Absence makes the heart grow fonder

by Marie-Capucine Pineau-Valencienne | 1/17/17 2:05am

I forget sometimes. Like many Dartmouth students, I forget that the sun does not orbit diligently around the College on the Hill and that, yes in fact, there is a world beyond this campus. There are mountains to be climbed, salsas to be danced and baguettes to be eaten, and if there is any student body ready to accept such challenges, Dartmouth is surely it. This is not to say that studying abroad is simply a 10-week term of dancing and eating, however fun that might be. Studying abroad enables Dartmouth students to look at the world without our green-colored lenses.

Anna Rowthorn-Apel ’18 went on the earth sciences foreign study program, known as the “Stretch,” which is similar to a 10-week Dartmouth Outing Club trip through the Western U.S. than a typical study abroad program. On the trip, Rowthron-Apel realized just how important solidifying strong friendships was to her. She explained that the culture shock she experienced did not come from the countless nights she camped under the stars or the time spent pondering the formidable size of the Grand Canyon but rather was prompted by her return to her Dartmouth home. She had just finished her sophomore summer when she left for the Stretch and recounted how she grew accustomed to the close knit environment on the Stretch.

“We were with these 21 people every single day,” Rowthorn-Apel said. “Breakfast, lunch, dinner, the entire day out in the field and at night we’re staying in tents close by or hotel rooms near each other.”

Coming back to campus at the end of fall term for a quick hello before winter break was what she described as “quite a shock” because of how full the campus felt to her. She said she “felt like [she] didn’t know anyone on campus,” partly due to the new freshman class she had yet to meet, but also because as a junior, many of her fellow ’18s had also taken off terms post-sophomore summer.

Terren Klein ’17 echoed Rowthorn-Apel’s sense of needing a kind of Dartmouth rehabilitation after studying abroad his freshman summer. Klein chose not to study abroad again because he thought that going abroad for a second time would amount to too much time away from campus during his Dartmouth career.

“I got into Dartmouth to go to Dartmouth,” Klein said.

At the same time, Klein explained how Santander, Spain, a beach town, was not a bad place to spend his freshman summer.

“Where we were was a pretty fantastic place,” Klein said. “Santander, especially during the summer, is absolutely beautiful. [There are] pristine beaches, great restaurants, and also during the summer, it comes alive from people from all over Europe visiting.”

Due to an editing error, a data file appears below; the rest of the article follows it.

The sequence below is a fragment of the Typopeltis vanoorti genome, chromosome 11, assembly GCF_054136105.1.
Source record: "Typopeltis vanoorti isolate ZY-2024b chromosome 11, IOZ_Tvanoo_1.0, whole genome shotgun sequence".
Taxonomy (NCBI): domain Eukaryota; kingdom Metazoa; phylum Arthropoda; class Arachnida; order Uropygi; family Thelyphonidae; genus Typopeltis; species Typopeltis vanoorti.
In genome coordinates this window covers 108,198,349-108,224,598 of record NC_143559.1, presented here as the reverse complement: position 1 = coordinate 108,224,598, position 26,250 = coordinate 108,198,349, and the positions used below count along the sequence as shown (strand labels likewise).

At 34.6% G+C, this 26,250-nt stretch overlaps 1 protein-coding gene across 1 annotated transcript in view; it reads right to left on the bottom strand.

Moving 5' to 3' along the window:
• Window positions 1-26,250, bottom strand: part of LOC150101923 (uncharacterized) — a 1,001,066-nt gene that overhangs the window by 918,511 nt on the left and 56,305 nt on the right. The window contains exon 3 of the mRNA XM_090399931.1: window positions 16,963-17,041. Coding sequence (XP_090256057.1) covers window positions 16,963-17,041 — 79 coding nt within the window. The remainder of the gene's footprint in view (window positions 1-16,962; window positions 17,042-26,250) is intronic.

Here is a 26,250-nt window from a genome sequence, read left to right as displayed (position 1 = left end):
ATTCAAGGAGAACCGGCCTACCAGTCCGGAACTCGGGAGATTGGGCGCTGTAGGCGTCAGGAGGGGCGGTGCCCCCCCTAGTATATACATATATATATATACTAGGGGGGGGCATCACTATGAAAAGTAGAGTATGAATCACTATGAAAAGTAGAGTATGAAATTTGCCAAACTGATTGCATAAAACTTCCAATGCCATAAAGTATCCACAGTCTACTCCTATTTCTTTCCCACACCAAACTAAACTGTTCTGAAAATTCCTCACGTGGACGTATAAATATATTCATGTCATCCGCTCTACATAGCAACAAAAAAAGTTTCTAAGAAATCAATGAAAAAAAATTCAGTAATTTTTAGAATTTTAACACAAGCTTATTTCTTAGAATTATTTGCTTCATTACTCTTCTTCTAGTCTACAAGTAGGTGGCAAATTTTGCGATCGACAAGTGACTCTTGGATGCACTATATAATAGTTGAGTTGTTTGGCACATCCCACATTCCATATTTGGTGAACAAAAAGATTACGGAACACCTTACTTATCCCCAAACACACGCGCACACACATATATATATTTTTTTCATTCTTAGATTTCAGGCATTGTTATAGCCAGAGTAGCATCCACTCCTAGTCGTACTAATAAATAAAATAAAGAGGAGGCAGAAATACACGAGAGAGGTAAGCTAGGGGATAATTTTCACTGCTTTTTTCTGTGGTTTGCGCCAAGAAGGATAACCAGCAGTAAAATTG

For the senior, going abroad was the perfect opportunity to speak Spanish and have a study abroad experience early on in his college career, leaving him in an optimal position for internships in later years. His study abroad experience not only had a positive impact on his academic career, allowing him to start his sophomore fall with 15 credits, but also on other aspects of his life back at Dartmouth. The senior explained to me that studying at a different university in a different country, made him recognize how much he valued his college experience at Dartmouth.

Matthew Ferguson ’18 also had an impactful language immersion experience. Ferguson studied abroad in Germany, which helped him “learn a thousand times faster.”

“It was incredible,” Ferguson said. “You make a pledge not to speak any other languages, and I stayed with a German family who didn’t speak a word of English. When I came back I was totally conversational.”

Like Klein, Ferguson enjoyed experiencing a really dynamic city.

“Berlin is a very, very ‘hip’ city,” Ferguson said.

Although Dartmouth may be nestled far away in the White Mountains of New Hampshire, and although we may have a relatively small student body, the experience of getting a Dartmouth education may trump attempts at worldly independence.

“I feel like any time you spend away from Dartmouth, even if you love it [to begin with], it makes you appreciate Dartmouth more,” Ferguson said. “You realize how special this place is.”

Many students view the prospect of studying abroad as an opportunity to broaden their horizons, but in turn realize that the world they had truly expanded was the one they had left at home in Hanover.